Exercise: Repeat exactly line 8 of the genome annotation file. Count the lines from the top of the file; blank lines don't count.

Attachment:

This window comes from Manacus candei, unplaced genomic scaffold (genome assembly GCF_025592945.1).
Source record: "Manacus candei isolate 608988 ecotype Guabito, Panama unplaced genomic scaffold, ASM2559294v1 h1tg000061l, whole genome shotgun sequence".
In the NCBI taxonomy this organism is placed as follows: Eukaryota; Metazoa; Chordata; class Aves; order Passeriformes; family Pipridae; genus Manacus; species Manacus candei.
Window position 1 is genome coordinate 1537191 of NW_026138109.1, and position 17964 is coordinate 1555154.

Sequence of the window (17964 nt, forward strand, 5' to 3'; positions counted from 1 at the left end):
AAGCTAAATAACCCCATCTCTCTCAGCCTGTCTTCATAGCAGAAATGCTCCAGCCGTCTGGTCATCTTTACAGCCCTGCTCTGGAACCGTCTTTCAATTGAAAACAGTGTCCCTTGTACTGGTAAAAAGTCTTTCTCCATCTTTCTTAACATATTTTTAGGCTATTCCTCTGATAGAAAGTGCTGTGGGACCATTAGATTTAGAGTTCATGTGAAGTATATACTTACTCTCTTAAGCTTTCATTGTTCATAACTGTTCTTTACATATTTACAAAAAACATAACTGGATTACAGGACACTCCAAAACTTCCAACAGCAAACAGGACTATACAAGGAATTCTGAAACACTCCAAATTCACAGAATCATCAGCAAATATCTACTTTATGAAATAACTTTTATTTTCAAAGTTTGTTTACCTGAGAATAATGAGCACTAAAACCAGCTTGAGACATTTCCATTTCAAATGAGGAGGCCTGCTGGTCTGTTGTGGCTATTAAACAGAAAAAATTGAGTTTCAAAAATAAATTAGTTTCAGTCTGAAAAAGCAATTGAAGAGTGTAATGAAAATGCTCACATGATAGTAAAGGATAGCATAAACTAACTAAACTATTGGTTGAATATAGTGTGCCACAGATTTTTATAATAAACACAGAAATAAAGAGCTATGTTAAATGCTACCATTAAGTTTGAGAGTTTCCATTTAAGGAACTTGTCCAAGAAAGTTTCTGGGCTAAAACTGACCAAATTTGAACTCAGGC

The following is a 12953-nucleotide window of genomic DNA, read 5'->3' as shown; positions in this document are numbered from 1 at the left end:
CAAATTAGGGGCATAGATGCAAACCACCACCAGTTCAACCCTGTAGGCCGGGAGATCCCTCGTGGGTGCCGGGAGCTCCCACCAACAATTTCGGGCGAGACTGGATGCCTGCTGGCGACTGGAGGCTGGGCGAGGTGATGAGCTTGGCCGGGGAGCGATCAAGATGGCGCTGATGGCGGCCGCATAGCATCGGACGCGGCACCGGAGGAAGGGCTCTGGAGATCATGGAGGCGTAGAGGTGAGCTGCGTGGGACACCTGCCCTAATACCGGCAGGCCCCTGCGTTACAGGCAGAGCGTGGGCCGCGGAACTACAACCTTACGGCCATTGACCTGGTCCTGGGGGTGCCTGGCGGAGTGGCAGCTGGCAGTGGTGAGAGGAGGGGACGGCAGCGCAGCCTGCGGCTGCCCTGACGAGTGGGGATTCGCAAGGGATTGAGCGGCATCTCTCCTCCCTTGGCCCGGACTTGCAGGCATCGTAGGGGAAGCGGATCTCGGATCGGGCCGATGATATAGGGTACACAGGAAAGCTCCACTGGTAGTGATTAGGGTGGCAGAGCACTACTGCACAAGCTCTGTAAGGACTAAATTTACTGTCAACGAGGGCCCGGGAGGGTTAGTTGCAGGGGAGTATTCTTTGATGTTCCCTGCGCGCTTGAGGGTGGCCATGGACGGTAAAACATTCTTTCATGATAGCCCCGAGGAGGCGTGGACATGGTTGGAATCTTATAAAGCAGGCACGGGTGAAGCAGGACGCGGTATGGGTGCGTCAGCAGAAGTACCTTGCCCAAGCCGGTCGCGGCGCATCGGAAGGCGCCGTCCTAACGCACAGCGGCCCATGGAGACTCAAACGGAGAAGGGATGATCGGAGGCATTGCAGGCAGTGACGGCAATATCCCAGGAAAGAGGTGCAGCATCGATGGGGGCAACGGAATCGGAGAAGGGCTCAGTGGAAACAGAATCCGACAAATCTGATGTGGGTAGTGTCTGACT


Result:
CAAATTAGGGGCATAGATGCAAACCACCACCAGTTCAACCCTGTAGGCCGGGAGATCCCTCGTGGGTGCCGGGAGCTCCCACCAACAATTTCGGGCGAGACTGGATGCCTGCTGGCGACTGGAGGCTGGGCGAGGTGATGAGCTTGGCCGGGGAGCGATCAAGATGGCGCTGATGGCGGCCGCATAGCATCGGACGCGGCACCGGAGGAAGGGCTCTGGAGATCATGGAGGCGTAGAGGTGAGCTGCGTGGGACACCTGCCCTAATACCGGCAGGCCCCTGCGTTACAGGCAGAGCGTGGGCCGCGGAACTACAACCTTACGGCCATTGACCTGGTCCTGGGGGTGCCTGGCGGAGTGGCAGCTGGCAGTGGTGAGAGGAGGGGACGGCAGCGCAGCCTGCGGCTGCCCTGACGAGTGGGGATTCGCAAGGGATTGAGCGGCATCTCTCCTCCCTTGGCCCGGACTTGCAGGCATCGTAGGGGAAGCGGATCTCGGATCGGGCCGATGATATAGGGTACACAGGAAAGCTCCACTGGTAGTGATTAGGGTGGCAGAGCACTACTGCACAAGCTCTGTAAGGACTAAATTTACTGTCAACGAGGGCCCGGGAGGGTTAGTTGCAGGGGAGTATTCTTTGATGTTCCCTGCGCGCTTGAGGGTGGCCATGGACGGTAAAACATTCTTTCATGATAGCCCCGAGGAGGCGTGGACATGGTTGGAATCTTATAAAGCAGGCACGGGTGAAGCAGGACGCGGTATGGGTGCGTCAGCAGAAGTACCTTGCCCAAGCCGGTCGCGGCGCATCGGAAGGCGCCGTCCTAACGCACAGCGGCCCATGGAGACTCAAACGGAGAAGGGATGATCGGAGGCATTGCAGGCAGTGACGGCAATATCCCAGGAAAGAGGTGCAGCATCGATGGGGGCAACGGAATCGGAGAAGGGCTCAGTGGAAACAGAATCCGACAAATCTGATGTGGGTAGTGTCTGACT